Store a large first-aid kit that carries basics bandages, gauze, latex gloves, tape, alcohol pads, and splints.

Most kits cover the basics, but we can’t stress the importance of finding a kit that includes latex gloves enough. In encountering a communicable disease, or providing first aid, they will help keep you and the people you’re helping safe.

Further, if you take medication that is vital to your health, store extra in your emergency kit. It’s unlikely the neighborhood pharmacy will be open, so talk to your doctor about prescribing a week supply of medication specifically for your kit.

Many emergency kits overlook basic hygiene, but it can truly transform you and your family’s experience in an emergency. Store travel sizes of the following items:

  • Washcloth
  • Soap/body wash
  • Shampoo and conditioner
  • Toothbrush and toothpaste
  • Wipes
  • Pocket tissues
  • Infectious waste bags - disposing of waste properly can prevent infection and disease

Emergency Shelter & Warmth

You may need to leave your home in an emergency, and when living without insulated shelter or indoor heating, staying dry and warm is imperative. Here are the items that will help:

  • Ponchos
  • Mylar sleeping bags
  • Hand/body warmers
  • Emergency tent or tarp

Emergency Power and Communication

Of course, emergencies are more manageable with access to alerts, updates, evacuation instructions, and survival resources. But how do you stay updated without internet, TV, or electricity? Also consider, cell service in a disaster area may be jammed, so you’ll need to plan on operating mostly without power.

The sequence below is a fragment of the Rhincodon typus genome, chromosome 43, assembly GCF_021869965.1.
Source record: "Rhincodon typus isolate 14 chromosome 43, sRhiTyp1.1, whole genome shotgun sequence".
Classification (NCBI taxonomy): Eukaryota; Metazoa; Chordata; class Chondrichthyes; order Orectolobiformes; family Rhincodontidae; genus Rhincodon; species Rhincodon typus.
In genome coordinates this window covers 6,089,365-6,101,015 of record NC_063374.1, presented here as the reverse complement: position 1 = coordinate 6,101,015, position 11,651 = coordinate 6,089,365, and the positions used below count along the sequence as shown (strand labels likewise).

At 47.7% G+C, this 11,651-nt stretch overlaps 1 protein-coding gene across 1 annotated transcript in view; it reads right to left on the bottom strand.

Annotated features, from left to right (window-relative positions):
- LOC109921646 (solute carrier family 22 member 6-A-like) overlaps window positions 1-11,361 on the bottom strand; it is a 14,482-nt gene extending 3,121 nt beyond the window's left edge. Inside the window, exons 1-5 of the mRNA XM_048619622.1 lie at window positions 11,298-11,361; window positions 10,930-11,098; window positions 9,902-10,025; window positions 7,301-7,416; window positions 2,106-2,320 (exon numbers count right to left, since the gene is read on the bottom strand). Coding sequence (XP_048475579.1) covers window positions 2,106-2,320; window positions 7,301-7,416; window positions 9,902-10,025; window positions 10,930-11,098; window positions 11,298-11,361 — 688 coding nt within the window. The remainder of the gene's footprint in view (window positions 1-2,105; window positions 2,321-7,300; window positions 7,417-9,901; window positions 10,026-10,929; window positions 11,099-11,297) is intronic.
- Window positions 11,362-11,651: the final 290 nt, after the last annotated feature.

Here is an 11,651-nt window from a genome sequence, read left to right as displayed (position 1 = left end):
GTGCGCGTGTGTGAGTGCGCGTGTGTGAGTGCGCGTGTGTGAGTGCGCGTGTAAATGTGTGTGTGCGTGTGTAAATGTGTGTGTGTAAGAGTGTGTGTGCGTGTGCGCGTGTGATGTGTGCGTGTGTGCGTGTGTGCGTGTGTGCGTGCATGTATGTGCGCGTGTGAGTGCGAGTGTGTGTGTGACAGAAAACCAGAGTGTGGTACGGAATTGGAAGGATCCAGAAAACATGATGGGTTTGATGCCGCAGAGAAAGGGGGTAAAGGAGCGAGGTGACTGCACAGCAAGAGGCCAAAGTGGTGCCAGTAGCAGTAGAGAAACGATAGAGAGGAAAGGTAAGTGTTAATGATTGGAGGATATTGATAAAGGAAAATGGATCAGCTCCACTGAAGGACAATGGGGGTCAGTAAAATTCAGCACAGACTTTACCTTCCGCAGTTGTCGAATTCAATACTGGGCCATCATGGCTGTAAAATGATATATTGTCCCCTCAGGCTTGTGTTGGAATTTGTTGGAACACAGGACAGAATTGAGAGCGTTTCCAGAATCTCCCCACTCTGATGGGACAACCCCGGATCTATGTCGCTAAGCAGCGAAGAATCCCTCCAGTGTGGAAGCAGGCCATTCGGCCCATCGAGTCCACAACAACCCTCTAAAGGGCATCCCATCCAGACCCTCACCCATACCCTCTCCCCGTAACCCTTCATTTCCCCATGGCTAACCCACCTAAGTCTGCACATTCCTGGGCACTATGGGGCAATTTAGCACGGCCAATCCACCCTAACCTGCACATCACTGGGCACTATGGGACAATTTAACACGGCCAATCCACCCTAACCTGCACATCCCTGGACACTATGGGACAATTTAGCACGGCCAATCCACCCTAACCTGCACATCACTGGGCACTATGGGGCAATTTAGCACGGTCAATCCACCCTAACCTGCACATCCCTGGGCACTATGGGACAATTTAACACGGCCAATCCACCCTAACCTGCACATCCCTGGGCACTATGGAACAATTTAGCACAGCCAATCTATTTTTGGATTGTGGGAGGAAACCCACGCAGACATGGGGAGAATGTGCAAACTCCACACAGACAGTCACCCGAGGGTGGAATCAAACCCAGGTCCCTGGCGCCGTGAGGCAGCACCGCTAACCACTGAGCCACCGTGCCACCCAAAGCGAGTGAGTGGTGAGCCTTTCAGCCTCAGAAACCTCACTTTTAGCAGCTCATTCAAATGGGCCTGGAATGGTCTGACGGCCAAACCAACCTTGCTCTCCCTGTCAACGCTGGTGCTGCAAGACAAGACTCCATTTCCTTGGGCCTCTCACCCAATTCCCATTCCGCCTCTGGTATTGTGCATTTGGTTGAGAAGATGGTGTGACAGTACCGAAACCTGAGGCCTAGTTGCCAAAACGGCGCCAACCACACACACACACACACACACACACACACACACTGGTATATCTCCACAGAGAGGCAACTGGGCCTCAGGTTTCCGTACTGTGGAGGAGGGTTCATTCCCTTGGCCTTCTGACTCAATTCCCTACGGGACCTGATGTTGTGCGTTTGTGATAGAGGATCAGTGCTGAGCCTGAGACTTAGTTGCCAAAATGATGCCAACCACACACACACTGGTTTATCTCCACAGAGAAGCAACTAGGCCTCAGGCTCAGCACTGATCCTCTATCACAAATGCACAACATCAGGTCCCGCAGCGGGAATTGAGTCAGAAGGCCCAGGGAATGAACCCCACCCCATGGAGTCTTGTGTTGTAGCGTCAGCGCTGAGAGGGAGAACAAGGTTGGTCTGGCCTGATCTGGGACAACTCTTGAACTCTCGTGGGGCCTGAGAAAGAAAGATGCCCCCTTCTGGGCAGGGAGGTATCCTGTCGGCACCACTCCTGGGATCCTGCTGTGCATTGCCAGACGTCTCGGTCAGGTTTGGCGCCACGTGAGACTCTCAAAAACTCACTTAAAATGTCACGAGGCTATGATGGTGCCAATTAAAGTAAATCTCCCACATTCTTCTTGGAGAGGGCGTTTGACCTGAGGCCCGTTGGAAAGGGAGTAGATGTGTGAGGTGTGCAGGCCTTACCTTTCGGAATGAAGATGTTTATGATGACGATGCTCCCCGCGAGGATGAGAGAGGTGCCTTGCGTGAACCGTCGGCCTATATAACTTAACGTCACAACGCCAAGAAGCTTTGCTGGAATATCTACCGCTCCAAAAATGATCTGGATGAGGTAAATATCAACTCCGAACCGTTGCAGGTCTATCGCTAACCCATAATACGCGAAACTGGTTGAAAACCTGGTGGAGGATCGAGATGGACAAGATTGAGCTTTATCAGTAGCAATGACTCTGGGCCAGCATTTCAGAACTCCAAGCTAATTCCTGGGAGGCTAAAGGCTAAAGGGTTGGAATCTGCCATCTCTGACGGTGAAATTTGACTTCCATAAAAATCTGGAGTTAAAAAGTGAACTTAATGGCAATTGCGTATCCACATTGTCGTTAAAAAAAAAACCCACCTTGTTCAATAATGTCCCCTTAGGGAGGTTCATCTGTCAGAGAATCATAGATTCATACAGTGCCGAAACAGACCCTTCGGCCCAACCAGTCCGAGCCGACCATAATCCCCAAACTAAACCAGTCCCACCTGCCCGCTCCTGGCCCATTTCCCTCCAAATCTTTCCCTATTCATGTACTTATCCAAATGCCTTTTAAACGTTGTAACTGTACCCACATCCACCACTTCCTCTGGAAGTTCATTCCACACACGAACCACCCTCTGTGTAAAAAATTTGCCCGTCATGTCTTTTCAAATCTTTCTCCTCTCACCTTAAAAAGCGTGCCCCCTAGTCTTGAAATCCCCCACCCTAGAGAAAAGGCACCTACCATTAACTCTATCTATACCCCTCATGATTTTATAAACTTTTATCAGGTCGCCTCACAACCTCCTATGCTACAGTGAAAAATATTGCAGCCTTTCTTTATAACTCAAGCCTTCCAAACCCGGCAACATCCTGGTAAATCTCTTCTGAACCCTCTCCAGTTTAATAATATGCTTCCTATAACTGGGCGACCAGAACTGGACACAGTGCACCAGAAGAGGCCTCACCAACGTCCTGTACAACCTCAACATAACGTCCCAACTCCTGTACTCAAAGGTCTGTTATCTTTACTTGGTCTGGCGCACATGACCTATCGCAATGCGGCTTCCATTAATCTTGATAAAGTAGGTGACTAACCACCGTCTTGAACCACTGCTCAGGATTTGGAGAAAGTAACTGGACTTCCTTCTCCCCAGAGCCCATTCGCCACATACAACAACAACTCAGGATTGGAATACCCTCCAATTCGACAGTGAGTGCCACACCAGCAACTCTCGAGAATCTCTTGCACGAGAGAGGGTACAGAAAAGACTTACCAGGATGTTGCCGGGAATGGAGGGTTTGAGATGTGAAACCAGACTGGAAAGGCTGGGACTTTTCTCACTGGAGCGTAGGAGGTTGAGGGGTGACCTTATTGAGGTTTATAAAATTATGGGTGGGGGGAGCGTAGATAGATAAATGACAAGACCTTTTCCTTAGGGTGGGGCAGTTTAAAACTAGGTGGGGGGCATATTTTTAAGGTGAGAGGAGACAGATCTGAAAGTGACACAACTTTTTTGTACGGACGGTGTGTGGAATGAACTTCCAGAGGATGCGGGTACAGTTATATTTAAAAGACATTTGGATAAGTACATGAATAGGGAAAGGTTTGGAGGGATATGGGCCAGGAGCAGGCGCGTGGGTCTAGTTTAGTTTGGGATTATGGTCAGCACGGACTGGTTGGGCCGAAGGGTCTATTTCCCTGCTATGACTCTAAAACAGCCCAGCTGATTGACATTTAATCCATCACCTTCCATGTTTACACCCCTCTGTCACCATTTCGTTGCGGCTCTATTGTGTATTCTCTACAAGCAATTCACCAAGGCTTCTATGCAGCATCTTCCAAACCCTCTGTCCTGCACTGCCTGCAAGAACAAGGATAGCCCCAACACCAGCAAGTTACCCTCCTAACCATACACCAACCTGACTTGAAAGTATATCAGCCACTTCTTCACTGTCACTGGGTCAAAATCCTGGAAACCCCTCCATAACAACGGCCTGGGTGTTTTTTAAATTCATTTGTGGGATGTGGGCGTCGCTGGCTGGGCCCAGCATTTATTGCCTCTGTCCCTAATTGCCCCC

Here’s what you need to be completely prepared:

Emergency Documents

Internet and phone service may be down, which means everything from credit cards to cell navigation may be unusable. The following items will help you and your family communicate, assemble, identify yourselves, and gain access to resources.

Having essential items in your survival kit is equally as important as having a thoughtful plan on how you and your family will react and keep in touch during an emergency.

Each kit should include communication and evacuation plans with the following information:

  • List of emergency contacts (household contact information, and out-of-town contacts)
  • List of local agencies and shelters that offer aid after disasters
  • A designated meeting point for you and your family, which should be an accessible, open area that is less likely to be affected by faltering building structures
  • Work, school, and home evacuation routes
  • Local maps with hospitals, urgent care centers, and possible evacuation routes highlighted

Emergency Equipment

Sometimes the most dangerous part of a disaster is the toxic, unhygienic, or generally treacherous environment left after an emergency event.  The following tools will be imperative to anyone navigating disaster aftermath.

We know building your own kit is a serious undertaking, and not everyone will have time and money to research and purchase quality products piecemeal.

Luckily Redfora has you covered. If you do nothing else on this list, here are the five things Redfora believes are imperative to keep you and your family safe in an emergency, and save a lot of time and money.

  1. Buy Redfora’s Complete 7-Day EQ Bag to cover all the items listed above, except for your emergency documents. We supply kits that support up to 6 people in one bag. Purchase accordingly for your household.
  2. Prepare and store all the listed emergency documents in your EQ bag, cash included.
  3. Store extra warm clothing, shoes, and mylar sleeping bags in each of your EQ bags
  4. Scan dependent and pet checklist, and store any relevant items in your EQ bag